“It is ambitious,” Josh Wakely told Mediaweek about his project to bring the music of The Beatles to a new generation via the animated series Beat Bugs. The series has its world premiere on 7TWO on July 25.
“I have been a screenwriter since I was 21. When I had the Beat Bugs idea it took six years from conception until now. The idea was for a children’s show that would be life affirming with the message of ‘all you need is love’.
“When I went to talk to people about it, I would say to them: ‘All I need to do to make it work is get the rights to The Beatles songs.’ I now realise why they would roll their eyes and think I was delivering them the craziest pitch they had ever heard.
“They had never given the rights before to anything like this and they kept repeating it to me. I didn’t get the rights because I had more contacts or more money – it was because they creatively got what I wanted to do”
“I found out that the rights had never been given out before, but I knew the show would and could work so I began pursuing them.
“I told my wife that it would take six months and that I wouldn’t be writing full time. Three years later I was still writing scripts and developing characters and the animation.”
Wakely spent most of his time working as a writer in the US. “I had developed and sold a lot of screenplays in America. When that happens you get paid pretty well, but it doesn’t mean that film will ever be made.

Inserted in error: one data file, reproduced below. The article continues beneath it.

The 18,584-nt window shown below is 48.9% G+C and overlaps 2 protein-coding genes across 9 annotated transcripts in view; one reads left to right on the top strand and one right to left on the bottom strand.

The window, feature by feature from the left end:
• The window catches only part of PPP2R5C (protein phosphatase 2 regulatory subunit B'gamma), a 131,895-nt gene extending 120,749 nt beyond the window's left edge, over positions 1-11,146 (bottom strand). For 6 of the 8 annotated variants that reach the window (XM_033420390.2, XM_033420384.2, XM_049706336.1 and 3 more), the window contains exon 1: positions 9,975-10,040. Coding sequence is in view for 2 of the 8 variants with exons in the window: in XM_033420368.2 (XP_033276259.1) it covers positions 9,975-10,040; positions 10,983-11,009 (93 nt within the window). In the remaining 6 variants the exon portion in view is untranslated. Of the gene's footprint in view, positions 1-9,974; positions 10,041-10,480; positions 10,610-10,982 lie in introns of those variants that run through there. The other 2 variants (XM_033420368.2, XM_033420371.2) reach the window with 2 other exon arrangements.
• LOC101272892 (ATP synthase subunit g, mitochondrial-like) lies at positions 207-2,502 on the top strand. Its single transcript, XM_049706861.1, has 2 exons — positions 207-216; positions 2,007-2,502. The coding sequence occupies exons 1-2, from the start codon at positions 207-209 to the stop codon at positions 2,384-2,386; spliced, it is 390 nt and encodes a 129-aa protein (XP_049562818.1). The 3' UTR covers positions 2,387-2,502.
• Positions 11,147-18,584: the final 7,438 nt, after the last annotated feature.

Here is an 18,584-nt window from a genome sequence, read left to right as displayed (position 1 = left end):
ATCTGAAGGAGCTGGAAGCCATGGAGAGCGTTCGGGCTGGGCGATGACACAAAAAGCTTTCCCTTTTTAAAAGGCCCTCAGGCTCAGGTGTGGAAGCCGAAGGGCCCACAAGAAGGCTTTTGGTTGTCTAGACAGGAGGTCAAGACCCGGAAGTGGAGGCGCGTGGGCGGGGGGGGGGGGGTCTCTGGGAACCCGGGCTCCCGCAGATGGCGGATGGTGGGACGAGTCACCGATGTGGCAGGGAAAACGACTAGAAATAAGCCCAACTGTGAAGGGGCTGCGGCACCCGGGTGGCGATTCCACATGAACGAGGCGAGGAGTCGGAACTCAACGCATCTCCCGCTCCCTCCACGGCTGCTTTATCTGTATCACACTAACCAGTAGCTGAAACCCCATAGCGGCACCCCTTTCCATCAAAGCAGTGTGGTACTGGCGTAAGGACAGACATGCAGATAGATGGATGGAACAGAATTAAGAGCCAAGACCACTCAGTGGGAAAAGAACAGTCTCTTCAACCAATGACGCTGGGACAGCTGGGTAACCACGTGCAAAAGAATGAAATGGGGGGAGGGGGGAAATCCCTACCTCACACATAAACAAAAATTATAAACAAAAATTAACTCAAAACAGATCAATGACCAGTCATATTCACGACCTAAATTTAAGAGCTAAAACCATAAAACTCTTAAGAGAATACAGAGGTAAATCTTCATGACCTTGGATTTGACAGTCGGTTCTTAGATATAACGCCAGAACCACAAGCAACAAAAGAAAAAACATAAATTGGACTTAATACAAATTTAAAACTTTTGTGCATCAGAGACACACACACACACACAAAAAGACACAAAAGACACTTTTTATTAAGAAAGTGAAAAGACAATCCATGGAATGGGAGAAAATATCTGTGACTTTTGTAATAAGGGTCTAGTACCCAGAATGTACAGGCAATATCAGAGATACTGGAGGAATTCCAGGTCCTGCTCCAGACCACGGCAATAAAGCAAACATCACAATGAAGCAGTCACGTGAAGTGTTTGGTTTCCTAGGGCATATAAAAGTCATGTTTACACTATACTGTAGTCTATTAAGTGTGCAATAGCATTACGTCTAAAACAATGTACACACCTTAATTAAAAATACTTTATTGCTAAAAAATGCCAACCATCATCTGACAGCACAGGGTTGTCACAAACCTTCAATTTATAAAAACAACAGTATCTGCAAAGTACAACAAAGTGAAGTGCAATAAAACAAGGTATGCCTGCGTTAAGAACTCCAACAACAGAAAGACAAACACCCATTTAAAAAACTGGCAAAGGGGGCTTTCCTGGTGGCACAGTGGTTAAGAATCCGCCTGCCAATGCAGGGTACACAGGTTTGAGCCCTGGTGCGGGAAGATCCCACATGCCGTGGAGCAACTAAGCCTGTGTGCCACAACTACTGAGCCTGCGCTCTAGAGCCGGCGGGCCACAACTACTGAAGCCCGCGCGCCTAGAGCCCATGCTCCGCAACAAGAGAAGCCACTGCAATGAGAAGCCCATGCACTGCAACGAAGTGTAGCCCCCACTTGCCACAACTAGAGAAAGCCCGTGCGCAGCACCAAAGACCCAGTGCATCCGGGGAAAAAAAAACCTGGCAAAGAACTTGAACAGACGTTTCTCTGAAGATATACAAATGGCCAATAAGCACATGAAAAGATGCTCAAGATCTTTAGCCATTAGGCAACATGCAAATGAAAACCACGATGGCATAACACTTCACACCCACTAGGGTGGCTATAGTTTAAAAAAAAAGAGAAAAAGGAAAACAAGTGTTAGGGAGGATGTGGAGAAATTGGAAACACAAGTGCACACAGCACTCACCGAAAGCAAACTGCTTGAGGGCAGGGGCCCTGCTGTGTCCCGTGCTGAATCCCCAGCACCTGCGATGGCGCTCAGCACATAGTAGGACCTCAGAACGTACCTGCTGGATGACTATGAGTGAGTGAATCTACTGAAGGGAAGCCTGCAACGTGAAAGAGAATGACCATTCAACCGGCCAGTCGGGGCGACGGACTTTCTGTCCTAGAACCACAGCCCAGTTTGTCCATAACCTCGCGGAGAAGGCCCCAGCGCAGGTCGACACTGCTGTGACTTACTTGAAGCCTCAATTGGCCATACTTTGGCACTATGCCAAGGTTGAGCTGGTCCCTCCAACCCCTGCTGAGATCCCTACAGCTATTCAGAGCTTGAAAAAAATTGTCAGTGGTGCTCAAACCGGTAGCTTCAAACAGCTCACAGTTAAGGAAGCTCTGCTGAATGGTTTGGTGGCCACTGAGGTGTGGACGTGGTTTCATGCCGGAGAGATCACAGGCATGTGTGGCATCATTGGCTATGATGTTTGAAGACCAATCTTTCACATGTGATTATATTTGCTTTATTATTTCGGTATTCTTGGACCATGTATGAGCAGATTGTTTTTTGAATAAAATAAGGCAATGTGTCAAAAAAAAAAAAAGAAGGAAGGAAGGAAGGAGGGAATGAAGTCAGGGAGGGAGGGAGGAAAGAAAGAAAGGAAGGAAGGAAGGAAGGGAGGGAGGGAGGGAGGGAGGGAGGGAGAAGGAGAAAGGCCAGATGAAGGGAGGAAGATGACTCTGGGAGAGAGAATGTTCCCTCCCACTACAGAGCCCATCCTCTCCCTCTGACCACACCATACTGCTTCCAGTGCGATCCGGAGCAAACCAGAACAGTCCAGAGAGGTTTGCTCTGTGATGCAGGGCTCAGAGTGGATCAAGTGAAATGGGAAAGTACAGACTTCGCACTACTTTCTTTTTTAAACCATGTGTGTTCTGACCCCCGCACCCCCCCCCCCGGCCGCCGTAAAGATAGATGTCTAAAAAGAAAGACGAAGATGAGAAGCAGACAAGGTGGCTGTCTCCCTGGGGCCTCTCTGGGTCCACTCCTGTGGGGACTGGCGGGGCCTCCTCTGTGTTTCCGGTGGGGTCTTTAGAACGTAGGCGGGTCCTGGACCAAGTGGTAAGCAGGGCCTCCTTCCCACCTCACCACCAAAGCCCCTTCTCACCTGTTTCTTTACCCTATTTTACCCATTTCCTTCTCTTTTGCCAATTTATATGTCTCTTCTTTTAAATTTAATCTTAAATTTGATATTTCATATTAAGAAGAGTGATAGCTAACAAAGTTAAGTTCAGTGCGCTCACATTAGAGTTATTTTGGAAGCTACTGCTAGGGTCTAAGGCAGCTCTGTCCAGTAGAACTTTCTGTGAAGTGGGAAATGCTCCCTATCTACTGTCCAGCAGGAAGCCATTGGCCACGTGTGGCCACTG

“Beat Bugs was my plan to take possession of my own project rather than wait and see if George Clooney would attach himself to my UFO movie.”
After securing backing for Beat Bugs, Wakely said it was “a lovely moment when I was able to bring it back and largely produce it in Australia”.
He also admitted to going out on a limb financially. “The first pitch was to my wife after I had sold a couple of screenplays. I asked if I could have a crack at it and she said OK. The money was running out as I was jumping on flights all around the world to convince the various rights holders. My wife said to me one day that we had run out of money. It was that same day I was offered a big screenplay to write in the US.”
Wakely said he can remember making the call to his agent to knock back that work to pursue the Beat Bugs project. Soon after that though, the project found backers and for the last two and a half years Wakely has been working on it.
When asked about important partnerships that helped make Beat Bugs a reality, Wakely said getting Pearl Jam singer Eddie Vedder to take part was a pivotal moment. “I wrote him a letter. It almost felt I might as well have written a letter to Santa Claus about performing ‘Magical Mystery Tour’. One day my phone rang during rehearsal and I saw the number was from Seattle and I remember thinking I don’t know anybody from Seattle.
“It was actually Eddie and we spoke for nearly an hour and just four days later he sang ‘Magical Mystery Tour’ for us.”
Wakely then said he was able to get others on his musical wish list – Sia to perform “Blackbird”, P!nk to sing “Lucy in the Sky with Diamonds”. He added: “I really wanted James Corden to do a comic version of ‘I Am A Loser’.”